SIOUX CITY | U.S. Rep. Steve King, R-Iowa, was in Tanzania on Friday, tweeting that he was pleased to see the return of the "miracle children," as they made it back to their home nation after weeks of medical care in Iowa.
King had a hand in getting three young people to Sioux City for medical treatment after a wreck in Tanzania. The three children were the lone survivors of a May 6 school bus crash in Tanzania that killed 33 other seventh graders, two teachers and the bus driver.
Wilson, Sadhia and Doreen -- who suffered severe fractures and neurological problems -- landed in Sioux City in a modified cargo plane with their mothers and two Tanzanian doctors in mid-May.
Mercy Medical Center- Sioux City donated tens of thousands of dollars in medical care to treat the kids, and doctors also donated their time.
The trip to Tanzania was for King "to greet the Tanzanian miracle kids from the tarmac as they walk down from the plane that will return them in mid-to-late August. That is something I have been setting up for weeks," he said in a Journal interview in July.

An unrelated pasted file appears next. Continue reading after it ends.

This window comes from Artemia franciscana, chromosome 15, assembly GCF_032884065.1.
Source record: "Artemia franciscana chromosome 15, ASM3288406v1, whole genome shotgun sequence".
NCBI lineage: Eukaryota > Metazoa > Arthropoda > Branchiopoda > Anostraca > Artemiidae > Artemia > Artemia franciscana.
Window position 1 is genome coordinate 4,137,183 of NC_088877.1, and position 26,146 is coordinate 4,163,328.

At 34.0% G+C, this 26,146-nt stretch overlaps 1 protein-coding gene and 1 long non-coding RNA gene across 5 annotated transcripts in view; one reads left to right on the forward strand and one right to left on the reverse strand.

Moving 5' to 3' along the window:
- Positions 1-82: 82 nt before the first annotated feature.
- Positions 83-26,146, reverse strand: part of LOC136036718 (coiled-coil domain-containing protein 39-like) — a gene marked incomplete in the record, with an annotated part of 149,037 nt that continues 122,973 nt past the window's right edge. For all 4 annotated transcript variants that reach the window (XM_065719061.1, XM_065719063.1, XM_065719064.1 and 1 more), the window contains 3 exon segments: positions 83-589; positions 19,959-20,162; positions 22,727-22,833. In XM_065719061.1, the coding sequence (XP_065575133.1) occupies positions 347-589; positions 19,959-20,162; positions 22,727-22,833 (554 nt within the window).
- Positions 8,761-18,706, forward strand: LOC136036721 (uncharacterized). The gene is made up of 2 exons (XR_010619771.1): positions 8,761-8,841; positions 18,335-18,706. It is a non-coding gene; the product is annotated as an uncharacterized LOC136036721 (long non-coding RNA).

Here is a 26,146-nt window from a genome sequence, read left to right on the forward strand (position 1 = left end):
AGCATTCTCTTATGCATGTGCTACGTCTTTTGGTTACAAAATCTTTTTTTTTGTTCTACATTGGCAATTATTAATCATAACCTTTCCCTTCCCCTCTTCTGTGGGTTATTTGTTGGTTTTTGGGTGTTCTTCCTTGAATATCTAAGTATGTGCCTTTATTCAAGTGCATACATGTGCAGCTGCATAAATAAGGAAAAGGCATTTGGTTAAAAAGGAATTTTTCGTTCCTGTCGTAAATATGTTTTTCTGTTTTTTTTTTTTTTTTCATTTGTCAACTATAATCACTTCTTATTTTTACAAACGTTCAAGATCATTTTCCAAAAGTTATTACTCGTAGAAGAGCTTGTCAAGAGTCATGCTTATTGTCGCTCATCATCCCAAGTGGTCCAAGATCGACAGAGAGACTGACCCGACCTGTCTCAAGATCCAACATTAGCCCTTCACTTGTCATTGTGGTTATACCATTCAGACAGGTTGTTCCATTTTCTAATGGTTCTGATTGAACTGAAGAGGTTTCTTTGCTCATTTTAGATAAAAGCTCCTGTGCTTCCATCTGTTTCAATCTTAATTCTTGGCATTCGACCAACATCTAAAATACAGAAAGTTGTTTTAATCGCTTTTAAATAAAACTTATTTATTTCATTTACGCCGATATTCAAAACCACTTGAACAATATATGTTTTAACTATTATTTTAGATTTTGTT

On Friday, King made that event. His tweets included pictures, and one shared, "#TanzaniaMiracleChildren arrive back home in Tanzania. Doreen, paralyzed in May, walking off the plane in August to huge homecoming."
Dr. Larry Volz, Chief Medical Officer at Mercy, said aiding the Tanzanians fit the hospital goal of compassionately serving the community.
"In the midst of tragedy, we had the privilege of treating these badly injured children and were rewarded with great outcomes and lifetime bonds with Wilson, Doreen and Sahdia along with their families. It was truly a life-changing experience for all of us who interacted with and cared for these children," Volz said in a statement.
Three months ago, medical volunteers with Siouxland Tanzania Educational Medical Ministries (STEMM), were among the first people to come across the crash site, which occurred in the east African nation.
STEMM President Steve Meyer, a Dakota Dunes-based surgeon, said once he had learned about the conditions of the survivors in Tanzania he reached out to King, who is a friend, to see what he could do to get them to the states.
Iowa 4th District Congressman King said he quickly got to work by contacting numerous U.S. embassies requesting any help they could provide.
By 9 a.m. Central Standard Time, King had sent out three tweets about his greeting of the children at Kilimanjaro International Airport in Arusha, Tanzania.